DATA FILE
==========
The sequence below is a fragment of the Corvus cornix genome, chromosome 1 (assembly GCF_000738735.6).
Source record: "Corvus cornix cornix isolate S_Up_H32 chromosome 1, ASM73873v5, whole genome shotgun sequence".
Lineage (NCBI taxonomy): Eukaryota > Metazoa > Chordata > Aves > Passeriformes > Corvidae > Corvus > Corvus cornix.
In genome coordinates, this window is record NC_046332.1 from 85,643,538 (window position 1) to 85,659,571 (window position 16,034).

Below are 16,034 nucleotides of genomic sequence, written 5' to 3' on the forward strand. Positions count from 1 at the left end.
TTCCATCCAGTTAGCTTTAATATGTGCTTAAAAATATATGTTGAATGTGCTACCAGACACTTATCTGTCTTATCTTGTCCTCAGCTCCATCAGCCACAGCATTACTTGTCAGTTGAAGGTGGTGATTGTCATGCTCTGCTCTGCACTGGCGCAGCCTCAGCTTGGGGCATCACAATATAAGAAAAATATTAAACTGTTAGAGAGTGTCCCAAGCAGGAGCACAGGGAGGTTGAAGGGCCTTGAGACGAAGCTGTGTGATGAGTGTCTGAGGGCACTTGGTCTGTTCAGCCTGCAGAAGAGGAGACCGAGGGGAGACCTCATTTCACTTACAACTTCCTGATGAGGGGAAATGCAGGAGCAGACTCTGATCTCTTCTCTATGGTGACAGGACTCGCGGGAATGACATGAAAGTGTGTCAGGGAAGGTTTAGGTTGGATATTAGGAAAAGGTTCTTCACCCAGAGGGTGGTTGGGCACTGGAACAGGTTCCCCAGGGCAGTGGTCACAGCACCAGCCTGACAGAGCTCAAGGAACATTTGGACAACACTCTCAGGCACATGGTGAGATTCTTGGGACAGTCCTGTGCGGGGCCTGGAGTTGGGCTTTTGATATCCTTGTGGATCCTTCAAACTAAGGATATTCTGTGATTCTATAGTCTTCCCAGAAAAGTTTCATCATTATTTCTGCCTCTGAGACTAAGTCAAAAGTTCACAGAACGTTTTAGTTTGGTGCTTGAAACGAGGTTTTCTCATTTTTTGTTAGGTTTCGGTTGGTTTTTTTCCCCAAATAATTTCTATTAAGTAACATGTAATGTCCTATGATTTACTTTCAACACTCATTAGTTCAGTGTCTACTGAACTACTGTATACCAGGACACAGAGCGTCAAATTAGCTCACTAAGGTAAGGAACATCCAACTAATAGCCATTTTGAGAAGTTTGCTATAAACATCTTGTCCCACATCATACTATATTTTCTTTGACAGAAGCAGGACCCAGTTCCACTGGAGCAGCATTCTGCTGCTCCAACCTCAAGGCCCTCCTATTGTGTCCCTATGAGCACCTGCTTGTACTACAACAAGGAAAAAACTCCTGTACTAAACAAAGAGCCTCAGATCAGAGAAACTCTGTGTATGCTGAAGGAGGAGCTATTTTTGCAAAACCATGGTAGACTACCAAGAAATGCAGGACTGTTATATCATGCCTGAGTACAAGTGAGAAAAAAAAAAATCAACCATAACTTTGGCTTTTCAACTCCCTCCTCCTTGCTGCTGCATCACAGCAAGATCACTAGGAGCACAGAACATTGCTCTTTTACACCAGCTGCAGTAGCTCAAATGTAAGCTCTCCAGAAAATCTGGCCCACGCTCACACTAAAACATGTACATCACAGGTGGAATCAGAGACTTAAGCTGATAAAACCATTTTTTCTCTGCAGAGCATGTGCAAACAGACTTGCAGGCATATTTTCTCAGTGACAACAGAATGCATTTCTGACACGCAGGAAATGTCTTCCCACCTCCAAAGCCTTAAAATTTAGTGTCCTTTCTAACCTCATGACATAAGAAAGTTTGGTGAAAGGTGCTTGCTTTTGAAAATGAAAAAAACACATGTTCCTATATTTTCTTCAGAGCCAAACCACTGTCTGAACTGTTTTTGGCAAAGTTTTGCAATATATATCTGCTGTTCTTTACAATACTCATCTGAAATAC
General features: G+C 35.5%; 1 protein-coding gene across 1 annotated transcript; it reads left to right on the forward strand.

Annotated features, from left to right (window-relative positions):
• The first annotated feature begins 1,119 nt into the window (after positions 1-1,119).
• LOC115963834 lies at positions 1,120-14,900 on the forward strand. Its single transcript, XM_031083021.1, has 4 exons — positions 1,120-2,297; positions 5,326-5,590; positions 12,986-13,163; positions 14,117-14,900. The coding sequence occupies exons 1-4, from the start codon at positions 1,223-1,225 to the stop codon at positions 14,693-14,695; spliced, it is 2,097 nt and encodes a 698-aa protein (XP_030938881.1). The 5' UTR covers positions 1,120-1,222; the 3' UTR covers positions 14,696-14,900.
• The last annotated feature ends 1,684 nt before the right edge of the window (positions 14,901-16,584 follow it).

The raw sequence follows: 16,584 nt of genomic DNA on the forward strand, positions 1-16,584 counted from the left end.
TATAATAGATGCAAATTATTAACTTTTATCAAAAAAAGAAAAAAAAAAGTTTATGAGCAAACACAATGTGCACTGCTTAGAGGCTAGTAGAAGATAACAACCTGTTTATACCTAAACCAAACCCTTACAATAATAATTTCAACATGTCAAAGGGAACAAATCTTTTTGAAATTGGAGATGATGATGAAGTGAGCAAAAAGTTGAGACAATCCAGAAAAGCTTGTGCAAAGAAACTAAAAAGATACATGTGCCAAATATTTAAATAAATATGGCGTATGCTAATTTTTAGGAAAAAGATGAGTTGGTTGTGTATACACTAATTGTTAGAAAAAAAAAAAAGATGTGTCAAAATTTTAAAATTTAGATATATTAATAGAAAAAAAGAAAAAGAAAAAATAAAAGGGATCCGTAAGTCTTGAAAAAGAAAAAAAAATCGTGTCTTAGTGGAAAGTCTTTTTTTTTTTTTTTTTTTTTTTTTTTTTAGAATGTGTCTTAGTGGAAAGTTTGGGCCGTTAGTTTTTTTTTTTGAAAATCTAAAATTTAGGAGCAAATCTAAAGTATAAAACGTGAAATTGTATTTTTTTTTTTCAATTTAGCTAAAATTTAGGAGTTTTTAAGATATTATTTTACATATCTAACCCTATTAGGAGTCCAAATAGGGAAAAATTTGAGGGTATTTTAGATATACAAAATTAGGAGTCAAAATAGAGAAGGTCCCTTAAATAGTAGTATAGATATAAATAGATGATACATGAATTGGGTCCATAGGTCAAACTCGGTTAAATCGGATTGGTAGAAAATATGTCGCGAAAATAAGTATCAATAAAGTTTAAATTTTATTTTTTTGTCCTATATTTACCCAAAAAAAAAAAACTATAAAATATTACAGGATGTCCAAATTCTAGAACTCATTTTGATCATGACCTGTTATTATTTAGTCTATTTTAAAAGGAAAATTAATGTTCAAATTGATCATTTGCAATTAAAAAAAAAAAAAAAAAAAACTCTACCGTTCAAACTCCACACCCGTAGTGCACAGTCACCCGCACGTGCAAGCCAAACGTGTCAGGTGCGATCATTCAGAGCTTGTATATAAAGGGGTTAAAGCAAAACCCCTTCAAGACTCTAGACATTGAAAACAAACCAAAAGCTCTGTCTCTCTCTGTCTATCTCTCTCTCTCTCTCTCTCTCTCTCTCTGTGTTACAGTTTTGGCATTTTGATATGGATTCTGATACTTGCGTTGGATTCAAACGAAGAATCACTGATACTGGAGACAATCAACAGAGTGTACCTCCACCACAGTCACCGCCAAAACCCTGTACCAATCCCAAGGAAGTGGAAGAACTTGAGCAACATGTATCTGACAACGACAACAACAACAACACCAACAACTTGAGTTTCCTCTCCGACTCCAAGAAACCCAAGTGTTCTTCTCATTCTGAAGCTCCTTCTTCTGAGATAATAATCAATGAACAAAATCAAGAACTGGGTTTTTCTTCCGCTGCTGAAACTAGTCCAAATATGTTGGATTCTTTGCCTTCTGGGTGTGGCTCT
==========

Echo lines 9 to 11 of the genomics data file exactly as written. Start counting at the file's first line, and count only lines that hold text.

• The first annotated feature begins 1,119 nt into the window (after positions 1-1,119).
• LOC115963834 lies at positions 1,120-14,900 on the forward strand. Its single transcript, XM_031083021.1, has 4 exons — positions 1,120-2,297; positions 5,326-5,590; positions 12,986-13,163; positions 14,117-14,900. The coding sequence occupies exons 1-4, from the start codon at positions 1,223-1,225 to the stop codon at positions 14,693-14,695; spliced, it is 2,097 nt and encodes a 698-aa protein (XP_030938881.1). The 5' UTR covers positions 1,120-1,222; the 3' UTR covers positions 14,696-14,900.
• The last annotated feature ends 1,684 nt before the right edge of the window (positions 14,901-16,584 follow it).